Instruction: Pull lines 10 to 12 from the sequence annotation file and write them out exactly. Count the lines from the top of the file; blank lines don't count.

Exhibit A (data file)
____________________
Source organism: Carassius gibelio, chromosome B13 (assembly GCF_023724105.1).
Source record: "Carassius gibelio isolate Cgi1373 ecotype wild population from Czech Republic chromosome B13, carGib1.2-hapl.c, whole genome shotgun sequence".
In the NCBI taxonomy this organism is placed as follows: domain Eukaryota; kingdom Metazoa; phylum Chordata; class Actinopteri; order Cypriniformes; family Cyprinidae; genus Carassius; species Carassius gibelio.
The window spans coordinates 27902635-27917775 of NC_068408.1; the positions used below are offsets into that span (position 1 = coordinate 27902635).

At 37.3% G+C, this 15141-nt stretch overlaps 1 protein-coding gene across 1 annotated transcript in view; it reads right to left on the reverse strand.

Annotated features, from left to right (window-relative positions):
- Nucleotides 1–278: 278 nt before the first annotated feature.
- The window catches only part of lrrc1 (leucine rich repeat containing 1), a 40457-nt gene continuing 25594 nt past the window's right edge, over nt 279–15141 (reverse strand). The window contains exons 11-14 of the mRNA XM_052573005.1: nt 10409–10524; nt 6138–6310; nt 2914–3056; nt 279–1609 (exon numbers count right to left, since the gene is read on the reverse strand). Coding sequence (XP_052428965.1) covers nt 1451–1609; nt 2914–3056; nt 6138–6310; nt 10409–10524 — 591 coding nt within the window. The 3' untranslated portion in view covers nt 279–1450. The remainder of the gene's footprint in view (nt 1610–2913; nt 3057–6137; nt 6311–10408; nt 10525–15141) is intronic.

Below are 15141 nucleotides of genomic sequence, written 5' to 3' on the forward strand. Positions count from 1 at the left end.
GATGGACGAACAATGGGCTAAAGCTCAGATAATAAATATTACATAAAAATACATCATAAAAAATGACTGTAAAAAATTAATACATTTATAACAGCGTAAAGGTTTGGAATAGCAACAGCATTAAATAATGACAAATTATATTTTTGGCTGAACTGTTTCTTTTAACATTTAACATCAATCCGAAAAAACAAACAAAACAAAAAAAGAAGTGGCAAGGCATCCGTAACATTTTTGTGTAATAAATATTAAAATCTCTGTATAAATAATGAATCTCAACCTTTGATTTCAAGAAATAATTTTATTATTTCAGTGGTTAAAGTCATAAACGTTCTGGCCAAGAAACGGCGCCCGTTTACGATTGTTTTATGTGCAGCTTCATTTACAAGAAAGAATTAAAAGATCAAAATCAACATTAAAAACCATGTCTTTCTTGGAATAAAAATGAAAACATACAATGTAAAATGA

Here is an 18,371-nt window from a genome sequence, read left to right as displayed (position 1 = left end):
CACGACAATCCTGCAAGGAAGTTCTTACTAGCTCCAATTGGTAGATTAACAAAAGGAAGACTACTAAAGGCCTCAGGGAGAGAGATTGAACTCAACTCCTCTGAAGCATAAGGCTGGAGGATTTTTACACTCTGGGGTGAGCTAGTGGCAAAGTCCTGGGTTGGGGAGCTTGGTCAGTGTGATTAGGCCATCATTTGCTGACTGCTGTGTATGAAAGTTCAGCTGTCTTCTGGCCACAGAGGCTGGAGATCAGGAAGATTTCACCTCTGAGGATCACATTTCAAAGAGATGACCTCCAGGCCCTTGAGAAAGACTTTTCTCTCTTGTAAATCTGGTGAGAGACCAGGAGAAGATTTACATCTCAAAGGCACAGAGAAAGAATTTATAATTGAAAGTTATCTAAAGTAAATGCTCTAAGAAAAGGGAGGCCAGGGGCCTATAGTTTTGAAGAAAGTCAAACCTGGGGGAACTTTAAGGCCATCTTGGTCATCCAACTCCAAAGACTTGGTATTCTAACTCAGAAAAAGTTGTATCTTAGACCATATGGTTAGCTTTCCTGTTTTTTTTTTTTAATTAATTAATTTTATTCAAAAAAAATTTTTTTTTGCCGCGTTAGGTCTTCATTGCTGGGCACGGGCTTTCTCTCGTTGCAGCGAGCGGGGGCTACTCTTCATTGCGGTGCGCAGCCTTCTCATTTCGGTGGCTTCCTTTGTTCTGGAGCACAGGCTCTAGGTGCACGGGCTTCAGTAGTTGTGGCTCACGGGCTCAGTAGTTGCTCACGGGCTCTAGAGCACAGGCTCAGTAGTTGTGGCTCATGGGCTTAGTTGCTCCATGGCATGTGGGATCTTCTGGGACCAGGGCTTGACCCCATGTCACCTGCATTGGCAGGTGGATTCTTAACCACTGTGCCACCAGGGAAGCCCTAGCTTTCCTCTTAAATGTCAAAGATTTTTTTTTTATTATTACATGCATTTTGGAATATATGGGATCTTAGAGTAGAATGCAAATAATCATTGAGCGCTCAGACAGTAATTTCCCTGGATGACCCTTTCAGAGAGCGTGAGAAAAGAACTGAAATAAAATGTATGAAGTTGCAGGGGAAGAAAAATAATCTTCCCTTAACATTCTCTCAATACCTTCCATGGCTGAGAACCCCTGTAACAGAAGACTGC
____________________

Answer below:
GATGGACGAACAATGGGCTAAAGCTCAGATAATAAATATTACATAAAAATACATCATAAAAAATGACTGTAAAAAATTAATACATTTATAACAGCGTAAAGGTTTGGAATAGCAACAGCATTAAATAATGACAAATTATATTTTTGGCTGAACTGTTTCTTTTAACATTTAACATCAATCCGAAAAAACAAACAAAACAAAAAAAGAAGTGGCAAGGCATCCGTAACATTTTTGTGTAATAAATATTAAAATCTCTGTATAAATAATGAATCTCAACCTTTGATTTCAAGAAATAATTTTATTATTTCAGTGGTTAAAGTCATAAACGTTCTGGCCAAGAAACGGCGCCCGTTTACGATTGTTTTATGTGCAGCTTCATTTACAAGAAAGAATTAAAAGATCAAAATCAACATTAAAAACCATGTCTTTCTTGGAATAAAAATGAAAACATACAATGTAAAATGA

Here is an 18,371-nt window from a genome sequence, read left to right as displayed (position 1 = left end):
CACGACAATCCTGCAAGGAAGTTCTTACTAGCTCCAATTGGTAGATTAACAAAAGGAAGACTACTAAAGGCCTCAGGGAGAGAGATTGAACTCAACTCCTCTGAAGCATAAGGCTGGAGGATTTTTACACTCTGGGGTGAGCTAGTGGCAAAGTCCTGGGTTGGGGAGCTTGGTCAGTGTGATTAGGCCATCATTTGCTGACTGCTGTGTATGAAAGTTCAGCTGTCTTCTGGCCACAGAGGCTGGAGATCAGGAAGATTTCACCTCTGAGGATCACATTTCAAAGAGATGACCTCCAGGCCCTTGAGAAAGACTTTTCTCTCTTGTAAATCTGGTGAGAGACCAGGAGAAGATTTACATCTCAAAGGCACAGAGAAAGAATTTATAATTGAAAGTTATCTAAAGTAAATGCTCTAAGAAAAGGGAGGCCAGGGGCCTATAGTTTTGAAGAAAGTCAAACCTGGGGGAACTTTAAGGCCATCTTGGTCATCCAACTCCAAAGACTTGGTATTCTAACTCAGAAAAAGTTGTATCTTAGACCATATGGTTAGCTTTCCTGTTTTTTTTTTTTAATTAATTAATTTTATTCAAAAAAAATTTTTTTTTGCCGCGTTAGGTCTTCATTGCTGGGCACGGGCTTTCTCTCGTTGCAGCGAGCGGGGGCTACTCTTCATTGCGGTGCGCAGCCTTCTCATTTCGGTGGCTTCCTTTGTTCTGGAGCACAGGCTCTAGGTGCACGGGCTTCAGTAGTTGTGGCTCACGGGCTCAGTAGTTGCTCACGGGCTCTAGAGCACAGGCTCAGTAGTTGTGGCTCATGGGCTTAGTTGCTCCATGGCATGTGGGATCTTCTGGGACCAGGGCTTGACCCCATGTCACCTGCATTGGCAGGTGGATTCTTAACCACTGTGCCACCAGGGAAGCCCTAGCTTTCCTCTTAAATGTCAAAGATTTTTTTTTTATTATTACATGCATTTTGGAATATATGGGATCTTAGAGTAGAATGCAAATAATCATTGAGCGCTCAGACAGTAATTTCCCTGGATGACCCTTTCAGAGAGCGTGAGAAAAGAACTGAAATAAAATGTATGAAGTTGCAGGGGAAGAAAAATAATCTTCCCTTAACATTCTCTCAATACCTTCCATGGCTGAGAACCCCTGTAACAGAAGACTGC